(AP/Cliff Owen)

Warren slams Congress on banks, touts Glass-Steagall

Five years since the financial crisis hit, the Massachusetts senator assails Congress members on "too-big-to-fail"


Natasha Lennard
September 12, 2013 7:25PM (UTC)

Elizabeth Warren took the opportunity of the five-year-anniversary of the financial crisis striking to assail her fellow Congress members of enabling a system of banks "too-big-to-fail" to continue.

In a speech Wednesday, Warren stated her support for the reinstatement of the Glass-Steagall Act -- a favorite among policy-focused Occupy Wall Street participants -- which would force a separation between commercial and investment banking. Warren also criticized government regulatory agencies for failing to ensure banking institutions follow through with the rules required by the Dodd-Frank Act, initially passed in 2010 to strengthen financial sector regulations. Warren said she failed to understand the "logic" of policymakers in this regard, according to her prepared remarks:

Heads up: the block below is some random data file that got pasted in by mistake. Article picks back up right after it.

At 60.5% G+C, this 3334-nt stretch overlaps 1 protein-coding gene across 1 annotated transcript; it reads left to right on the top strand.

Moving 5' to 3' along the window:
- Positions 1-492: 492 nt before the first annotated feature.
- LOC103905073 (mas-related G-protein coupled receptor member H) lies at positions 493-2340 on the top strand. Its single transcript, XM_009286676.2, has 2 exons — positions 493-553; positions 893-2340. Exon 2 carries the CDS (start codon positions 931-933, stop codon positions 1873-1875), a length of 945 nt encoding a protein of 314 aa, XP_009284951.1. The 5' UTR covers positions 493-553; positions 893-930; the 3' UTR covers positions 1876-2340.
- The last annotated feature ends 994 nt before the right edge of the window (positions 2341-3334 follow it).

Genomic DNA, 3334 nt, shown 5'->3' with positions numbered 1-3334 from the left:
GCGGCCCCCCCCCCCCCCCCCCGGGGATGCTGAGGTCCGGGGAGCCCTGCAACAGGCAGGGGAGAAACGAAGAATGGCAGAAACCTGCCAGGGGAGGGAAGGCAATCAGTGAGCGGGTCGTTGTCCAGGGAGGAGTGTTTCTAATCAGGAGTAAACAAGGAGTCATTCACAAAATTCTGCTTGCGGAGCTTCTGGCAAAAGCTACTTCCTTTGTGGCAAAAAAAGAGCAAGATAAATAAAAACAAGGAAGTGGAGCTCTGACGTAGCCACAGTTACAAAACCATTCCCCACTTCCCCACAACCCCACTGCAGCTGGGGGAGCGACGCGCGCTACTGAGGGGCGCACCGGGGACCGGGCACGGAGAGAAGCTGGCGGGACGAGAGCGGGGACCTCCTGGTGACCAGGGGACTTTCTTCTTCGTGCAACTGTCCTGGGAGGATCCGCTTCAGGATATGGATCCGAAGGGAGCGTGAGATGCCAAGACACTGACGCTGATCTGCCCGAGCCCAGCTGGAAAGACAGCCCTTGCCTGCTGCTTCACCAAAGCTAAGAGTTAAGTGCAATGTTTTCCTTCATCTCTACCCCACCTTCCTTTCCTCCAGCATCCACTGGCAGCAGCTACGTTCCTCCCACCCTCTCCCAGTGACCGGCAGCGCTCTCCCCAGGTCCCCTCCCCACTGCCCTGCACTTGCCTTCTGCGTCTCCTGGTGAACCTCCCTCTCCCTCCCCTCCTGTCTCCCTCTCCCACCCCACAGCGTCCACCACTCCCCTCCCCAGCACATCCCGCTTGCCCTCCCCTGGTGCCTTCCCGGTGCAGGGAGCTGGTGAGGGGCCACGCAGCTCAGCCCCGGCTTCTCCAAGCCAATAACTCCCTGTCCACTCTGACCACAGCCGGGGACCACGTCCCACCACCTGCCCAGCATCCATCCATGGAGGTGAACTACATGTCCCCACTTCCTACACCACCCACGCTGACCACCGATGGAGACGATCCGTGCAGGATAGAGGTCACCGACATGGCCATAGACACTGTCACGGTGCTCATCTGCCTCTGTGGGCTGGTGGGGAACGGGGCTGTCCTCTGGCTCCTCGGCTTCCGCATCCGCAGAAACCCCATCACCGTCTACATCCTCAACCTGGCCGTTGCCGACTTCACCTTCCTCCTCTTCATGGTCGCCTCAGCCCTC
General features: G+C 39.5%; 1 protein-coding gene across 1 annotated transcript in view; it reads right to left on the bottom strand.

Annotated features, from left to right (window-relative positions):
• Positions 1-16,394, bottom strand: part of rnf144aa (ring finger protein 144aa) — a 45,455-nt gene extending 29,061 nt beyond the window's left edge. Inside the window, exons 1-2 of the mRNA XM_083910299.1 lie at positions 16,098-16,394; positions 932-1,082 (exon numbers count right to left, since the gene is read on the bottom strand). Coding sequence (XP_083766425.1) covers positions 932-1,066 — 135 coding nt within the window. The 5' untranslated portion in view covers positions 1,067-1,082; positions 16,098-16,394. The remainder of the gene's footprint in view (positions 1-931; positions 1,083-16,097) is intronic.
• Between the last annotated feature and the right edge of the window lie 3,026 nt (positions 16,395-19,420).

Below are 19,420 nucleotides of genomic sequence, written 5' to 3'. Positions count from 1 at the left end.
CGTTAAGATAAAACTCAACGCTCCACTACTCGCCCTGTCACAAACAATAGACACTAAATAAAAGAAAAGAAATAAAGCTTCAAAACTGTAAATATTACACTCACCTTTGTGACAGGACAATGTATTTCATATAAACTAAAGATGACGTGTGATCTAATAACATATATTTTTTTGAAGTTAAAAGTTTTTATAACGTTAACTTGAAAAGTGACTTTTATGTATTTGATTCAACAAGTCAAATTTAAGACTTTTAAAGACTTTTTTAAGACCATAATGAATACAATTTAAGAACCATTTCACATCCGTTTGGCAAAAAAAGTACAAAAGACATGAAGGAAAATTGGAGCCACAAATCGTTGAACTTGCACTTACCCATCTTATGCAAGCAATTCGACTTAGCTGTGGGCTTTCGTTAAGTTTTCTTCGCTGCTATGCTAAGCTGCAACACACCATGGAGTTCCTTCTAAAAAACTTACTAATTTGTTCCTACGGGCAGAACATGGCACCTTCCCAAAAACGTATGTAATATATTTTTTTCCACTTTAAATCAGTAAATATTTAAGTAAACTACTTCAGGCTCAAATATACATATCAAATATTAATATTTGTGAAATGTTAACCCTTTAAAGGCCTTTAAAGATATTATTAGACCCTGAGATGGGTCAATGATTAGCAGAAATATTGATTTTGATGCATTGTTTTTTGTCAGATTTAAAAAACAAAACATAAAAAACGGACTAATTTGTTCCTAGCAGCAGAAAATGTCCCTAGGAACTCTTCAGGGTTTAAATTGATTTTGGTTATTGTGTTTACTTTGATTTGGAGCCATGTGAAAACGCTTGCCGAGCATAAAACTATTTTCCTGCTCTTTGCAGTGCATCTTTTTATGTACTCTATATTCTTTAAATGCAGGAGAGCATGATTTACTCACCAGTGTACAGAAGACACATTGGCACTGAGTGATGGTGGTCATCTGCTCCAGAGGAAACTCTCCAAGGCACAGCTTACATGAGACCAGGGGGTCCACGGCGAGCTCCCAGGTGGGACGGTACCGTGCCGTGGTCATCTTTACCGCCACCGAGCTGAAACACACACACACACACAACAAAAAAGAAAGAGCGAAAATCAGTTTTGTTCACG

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Since when does Congress set deadlines, watch regulators miss most of them, and then take that failure as a reason not to act? I thought that if the regulators failed, it was time for Congress to step in. That's what oversight means. And that's certainly a principle that would have served our country well prior to the crisis... So what I want to know is this: how much longer should Congress wait for regulators to fix this problem? Another three months? Another three years? Until the next big bank comes crashing down?


Natasha Lennard

Natasha Lennard is an assistant news editor at Salon, covering non-electoral politics, general news and rabble-rousing. Follow her on Twitter @natashalennard, email nlennard@salon.com.

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